Function generators are a handy bench tool to have around, and while you can usually cobble something together that works, it is much more handy to grab a device when you need it. Thats where this function generator sent to us by [Mohonri]comes in. Based around a ATTiny25 and a rail to rail op amp which is able to replicate frequencies from 1Hz to about 40KHz, in square, triangle, and sinewaves simultaneously.
The function generator also features independent amplitude control on each output. And it’s all on one palm-sized, single-sided PCB. The main part of the code is split into two parts: the main loop gets the inputs and constructs a waveform table in SRAM, and then an ISR reads that table and outputs it to one of the timers, which produces a PWM output, which is low-pass-filtered and then passes through a potentiometer (for amplitude control) and then to an op-amp before landing on a set of terminals.
Though its not 100% perfect, trading speed for a 6 bit resolution, it should be more than enough for most electronic projects. You can pick it up in kit form from the on-line shop, but schematics, software and PCB layouts are also available for download.
Two months ago we featured a transceiver based on the Microchip MRF49XA, and a lot of feedback was sent to [hpux735] requesting that some brains be added onto the system. [hpux735] decided that if he was going to do it, might as well go the distance and make a make a native USB transceiver.
The prototype model is designed for use with the Atmel AT90USBKey, and uses the LUFA USB framework. The protocol and packet format was revised, and a Hamming Code implementation was built using look-up tables to give error control. Finally once the prototype was ready to go [hpux735] created some awesome little PCB’s that contain the AVR, radio, antenna hookups, and blinky lights (no project is complete without blinky lights) are all ready to go when you are.
This project has come quite a long way, covers 3 blog pages, uses a fair bit of ribbon cable, but you just got to love when a plan comes together.
Most useless machine
We love ’em, and we hope you do too. Here’s [Phase2plus’] take on the most useless machine.
Scratching like it’s 1989
[Nick] spent three bucks at the thrift store and ended up buying days worth of fun with this cassette player. He hacked it to scratch like vinyl.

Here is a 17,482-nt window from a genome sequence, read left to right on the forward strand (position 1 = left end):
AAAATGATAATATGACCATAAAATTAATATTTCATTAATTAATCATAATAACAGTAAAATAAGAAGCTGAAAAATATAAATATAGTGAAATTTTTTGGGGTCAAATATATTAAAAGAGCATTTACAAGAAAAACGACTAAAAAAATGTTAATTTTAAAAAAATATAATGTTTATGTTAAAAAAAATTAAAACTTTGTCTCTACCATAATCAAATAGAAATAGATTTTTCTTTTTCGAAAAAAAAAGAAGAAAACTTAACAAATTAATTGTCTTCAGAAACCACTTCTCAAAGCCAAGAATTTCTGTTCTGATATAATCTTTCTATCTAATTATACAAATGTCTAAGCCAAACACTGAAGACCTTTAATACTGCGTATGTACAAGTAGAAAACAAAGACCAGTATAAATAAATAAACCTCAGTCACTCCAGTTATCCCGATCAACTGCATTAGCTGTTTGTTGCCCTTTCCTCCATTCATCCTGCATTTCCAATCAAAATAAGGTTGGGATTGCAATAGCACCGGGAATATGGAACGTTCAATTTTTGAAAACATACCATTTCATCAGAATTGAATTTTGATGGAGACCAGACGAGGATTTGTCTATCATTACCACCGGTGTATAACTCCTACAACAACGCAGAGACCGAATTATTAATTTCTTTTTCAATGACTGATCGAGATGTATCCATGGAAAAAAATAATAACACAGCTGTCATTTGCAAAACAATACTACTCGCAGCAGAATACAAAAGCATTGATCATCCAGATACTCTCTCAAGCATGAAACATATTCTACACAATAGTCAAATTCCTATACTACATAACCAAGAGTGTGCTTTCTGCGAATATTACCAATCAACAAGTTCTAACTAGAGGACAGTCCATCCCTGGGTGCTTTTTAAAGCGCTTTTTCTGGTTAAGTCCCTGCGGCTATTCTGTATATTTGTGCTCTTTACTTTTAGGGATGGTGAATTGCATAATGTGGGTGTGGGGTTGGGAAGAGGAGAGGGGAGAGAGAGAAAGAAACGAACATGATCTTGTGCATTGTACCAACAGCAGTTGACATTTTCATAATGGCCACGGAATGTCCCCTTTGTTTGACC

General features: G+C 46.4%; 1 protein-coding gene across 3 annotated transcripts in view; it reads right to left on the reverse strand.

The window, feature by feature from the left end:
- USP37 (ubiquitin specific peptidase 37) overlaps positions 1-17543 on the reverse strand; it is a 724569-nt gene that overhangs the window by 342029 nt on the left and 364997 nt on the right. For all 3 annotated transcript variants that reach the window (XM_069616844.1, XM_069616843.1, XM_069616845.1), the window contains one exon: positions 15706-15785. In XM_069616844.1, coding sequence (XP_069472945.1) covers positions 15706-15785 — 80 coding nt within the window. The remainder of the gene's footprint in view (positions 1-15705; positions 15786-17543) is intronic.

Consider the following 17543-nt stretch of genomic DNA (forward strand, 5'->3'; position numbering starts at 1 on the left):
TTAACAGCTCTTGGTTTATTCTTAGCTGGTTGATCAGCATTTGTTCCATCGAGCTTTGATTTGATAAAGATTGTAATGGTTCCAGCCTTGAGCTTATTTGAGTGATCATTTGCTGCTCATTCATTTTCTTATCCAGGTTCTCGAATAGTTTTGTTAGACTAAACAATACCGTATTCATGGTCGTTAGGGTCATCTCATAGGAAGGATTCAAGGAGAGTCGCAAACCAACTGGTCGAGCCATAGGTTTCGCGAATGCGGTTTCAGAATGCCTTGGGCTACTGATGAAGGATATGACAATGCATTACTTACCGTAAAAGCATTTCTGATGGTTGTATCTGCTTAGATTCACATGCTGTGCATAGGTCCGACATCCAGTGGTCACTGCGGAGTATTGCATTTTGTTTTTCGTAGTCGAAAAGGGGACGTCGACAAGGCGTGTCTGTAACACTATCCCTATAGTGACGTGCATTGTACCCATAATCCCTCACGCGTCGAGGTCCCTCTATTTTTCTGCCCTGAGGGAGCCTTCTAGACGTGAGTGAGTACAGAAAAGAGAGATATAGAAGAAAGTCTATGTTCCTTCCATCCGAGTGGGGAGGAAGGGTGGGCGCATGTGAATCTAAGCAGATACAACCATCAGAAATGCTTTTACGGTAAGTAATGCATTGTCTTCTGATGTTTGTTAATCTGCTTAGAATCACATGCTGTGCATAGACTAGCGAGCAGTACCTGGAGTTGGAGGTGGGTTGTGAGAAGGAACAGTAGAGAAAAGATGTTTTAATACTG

3D printed jawbone
This lady now has her own 3D-printed jawbone. We’re not talking about the Bluetooth headset… it’s an actual bone replacement! And yes, the skeleton for the Terminator was 3D printed… we’re that much closer now. [Thanks Steve]
Why not let robots decide our sports gambling choices? [Eric] let this slew of HexBugs battle it out as an early indicator for who would win the Super Bowl. Seems he has no shortage of the little toys, all of which received an MSP430 upgrade. The firmware actually implements obstacle avoidance, but he makes a poke at the Chicago Bears who seem to have the same mission.
Foil fix for worn out remotes
[Viktor] found an interesting repair tip. If you’ve got remote controlers whose buttons are not working so well anymore you may be able to fix them with tin foil. He uses a single-hole punch to clip out circles which are attached to the underside of the misbehaving button. Worth a try!
To us it makes a lot of sense to hold the tablet in one hand and type with the other. That’s exactly how [Adam Kumpf] has implemented this one-handed typing interface which was originally conceived by [Doug Engelbart].
As you can see, there’s a large contextual area for each finger on your right hand. Letters and navigational keystrokes are input through this interface based on single touches, or combinations up to and including all five digits. This offers up 32 possible combinations (including all on and all off) which is enough to cover the modern English alphabet.